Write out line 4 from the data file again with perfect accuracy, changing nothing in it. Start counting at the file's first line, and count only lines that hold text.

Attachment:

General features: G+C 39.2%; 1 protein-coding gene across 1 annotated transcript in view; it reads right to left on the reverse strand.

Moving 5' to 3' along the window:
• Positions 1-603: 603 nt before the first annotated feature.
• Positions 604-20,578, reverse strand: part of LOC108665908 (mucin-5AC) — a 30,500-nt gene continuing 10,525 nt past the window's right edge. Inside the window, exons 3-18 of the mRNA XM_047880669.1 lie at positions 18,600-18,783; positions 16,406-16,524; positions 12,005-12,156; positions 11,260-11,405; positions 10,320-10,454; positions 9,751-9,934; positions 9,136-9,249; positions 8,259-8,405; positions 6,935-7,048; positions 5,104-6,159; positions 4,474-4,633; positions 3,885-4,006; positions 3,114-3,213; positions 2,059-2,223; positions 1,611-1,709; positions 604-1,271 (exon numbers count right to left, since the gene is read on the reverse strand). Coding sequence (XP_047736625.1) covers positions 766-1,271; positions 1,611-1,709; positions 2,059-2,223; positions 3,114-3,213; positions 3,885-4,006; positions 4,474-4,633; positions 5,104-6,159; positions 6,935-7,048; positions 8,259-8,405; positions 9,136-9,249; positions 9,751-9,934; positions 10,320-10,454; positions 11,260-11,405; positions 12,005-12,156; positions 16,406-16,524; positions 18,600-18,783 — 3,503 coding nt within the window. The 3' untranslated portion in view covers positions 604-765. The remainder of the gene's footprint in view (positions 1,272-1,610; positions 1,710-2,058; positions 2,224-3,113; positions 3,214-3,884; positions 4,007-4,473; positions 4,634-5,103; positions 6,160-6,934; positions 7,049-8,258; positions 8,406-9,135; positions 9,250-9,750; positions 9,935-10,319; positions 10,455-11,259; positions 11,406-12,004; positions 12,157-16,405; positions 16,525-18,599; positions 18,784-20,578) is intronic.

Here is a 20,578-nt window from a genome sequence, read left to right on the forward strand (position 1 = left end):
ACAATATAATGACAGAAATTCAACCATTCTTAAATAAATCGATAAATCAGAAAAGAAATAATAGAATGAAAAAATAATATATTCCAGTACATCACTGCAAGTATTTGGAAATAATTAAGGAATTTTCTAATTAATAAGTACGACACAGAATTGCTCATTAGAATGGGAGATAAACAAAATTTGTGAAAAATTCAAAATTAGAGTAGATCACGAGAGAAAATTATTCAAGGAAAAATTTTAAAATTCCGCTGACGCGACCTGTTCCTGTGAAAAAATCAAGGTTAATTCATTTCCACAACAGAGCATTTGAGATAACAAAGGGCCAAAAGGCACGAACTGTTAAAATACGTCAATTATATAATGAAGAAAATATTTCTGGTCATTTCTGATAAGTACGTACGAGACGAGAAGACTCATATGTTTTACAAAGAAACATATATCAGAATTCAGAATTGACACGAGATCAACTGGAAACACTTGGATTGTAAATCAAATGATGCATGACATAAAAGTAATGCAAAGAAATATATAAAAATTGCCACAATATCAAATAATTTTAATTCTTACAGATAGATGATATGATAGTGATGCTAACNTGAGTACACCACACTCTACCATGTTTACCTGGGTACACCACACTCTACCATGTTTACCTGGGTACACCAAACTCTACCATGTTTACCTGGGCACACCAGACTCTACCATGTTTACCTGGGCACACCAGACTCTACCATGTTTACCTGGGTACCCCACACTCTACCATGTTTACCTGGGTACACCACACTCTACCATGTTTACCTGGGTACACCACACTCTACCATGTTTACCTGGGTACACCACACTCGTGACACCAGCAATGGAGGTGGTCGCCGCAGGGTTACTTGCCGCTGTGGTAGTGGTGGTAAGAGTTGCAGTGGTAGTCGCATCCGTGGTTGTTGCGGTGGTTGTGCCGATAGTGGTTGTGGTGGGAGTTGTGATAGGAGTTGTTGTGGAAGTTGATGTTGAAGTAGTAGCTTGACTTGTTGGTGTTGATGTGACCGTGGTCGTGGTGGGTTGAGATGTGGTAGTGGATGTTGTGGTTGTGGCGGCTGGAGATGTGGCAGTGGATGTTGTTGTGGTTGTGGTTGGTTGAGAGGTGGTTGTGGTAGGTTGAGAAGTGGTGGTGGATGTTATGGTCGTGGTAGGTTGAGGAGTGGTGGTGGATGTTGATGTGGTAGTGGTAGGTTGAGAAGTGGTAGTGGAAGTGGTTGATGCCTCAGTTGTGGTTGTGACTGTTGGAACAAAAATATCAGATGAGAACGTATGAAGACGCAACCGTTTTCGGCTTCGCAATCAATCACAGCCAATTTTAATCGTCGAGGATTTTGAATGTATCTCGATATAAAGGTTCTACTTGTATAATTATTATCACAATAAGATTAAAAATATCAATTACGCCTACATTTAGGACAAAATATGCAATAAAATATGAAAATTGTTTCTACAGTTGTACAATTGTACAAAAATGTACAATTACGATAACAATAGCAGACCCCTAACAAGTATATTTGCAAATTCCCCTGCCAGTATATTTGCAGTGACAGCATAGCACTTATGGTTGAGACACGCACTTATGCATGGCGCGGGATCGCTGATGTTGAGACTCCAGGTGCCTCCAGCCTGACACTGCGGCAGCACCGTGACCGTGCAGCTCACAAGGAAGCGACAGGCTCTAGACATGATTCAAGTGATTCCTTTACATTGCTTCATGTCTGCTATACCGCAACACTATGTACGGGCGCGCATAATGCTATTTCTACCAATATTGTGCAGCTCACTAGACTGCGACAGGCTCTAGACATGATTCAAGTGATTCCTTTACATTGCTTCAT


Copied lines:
• Positions 604-20,578, reverse strand: part of LOC108665908 (mucin-5AC) — a 30,500-nt gene continuing 10,525 nt past the window's right edge. Inside the window, exons 3-18 of the mRNA XM_047880669.1 lie at positions 18,600-18,783; positions 16,406-16,524; positions 12,005-12,156; positions 11,260-11,405; positions 10,320-10,454; positions 9,751-9,934; positions 9,136-9,249; positions 8,259-8,405; positions 6,935-7,048; positions 5,104-6,159; positions 4,474-4,633; positions 3,885-4,006; positions 3,114-3,213; positions 2,059-2,223; positions 1,611-1,709; positions 604-1,271 (exon numbers count right to left, since the gene is read on the reverse strand). Coding sequence (XP_047736625.1) covers positions 766-1,271; positions 1,611-1,709; positions 2,059-2,223; positions 3,114-3,213; positions 3,885-4,006; positions 4,474-4,633; positions 5,104-6,159; positions 6,935-7,048; positions 8,259-8,405; positions 9,136-9,249; positions 9,751-9,934; positions 10,320-10,454; positions 11,260-11,405; positions 12,005-12,156; positions 16,406-16,524; positions 18,600-18,783 — 3,503 coding nt within the window. The 3' untranslated portion in view covers positions 604-765. The remainder of the gene's footprint in view (positions 1,272-1,610; positions 1,710-2,058; positions 2,224-3,113; positions 3,214-3,884; positions 4,007-4,473; positions 4,634-5,103; positions 6,160-6,934; positions 7,049-8,258; positions 8,406-9,135; positions 9,250-9,750; positions 9,935-10,319; positions 10,455-11,259; positions 11,406-12,004; positions 12,157-16,405; positions 16,525-18,599; positions 18,784-20,578) is intronic.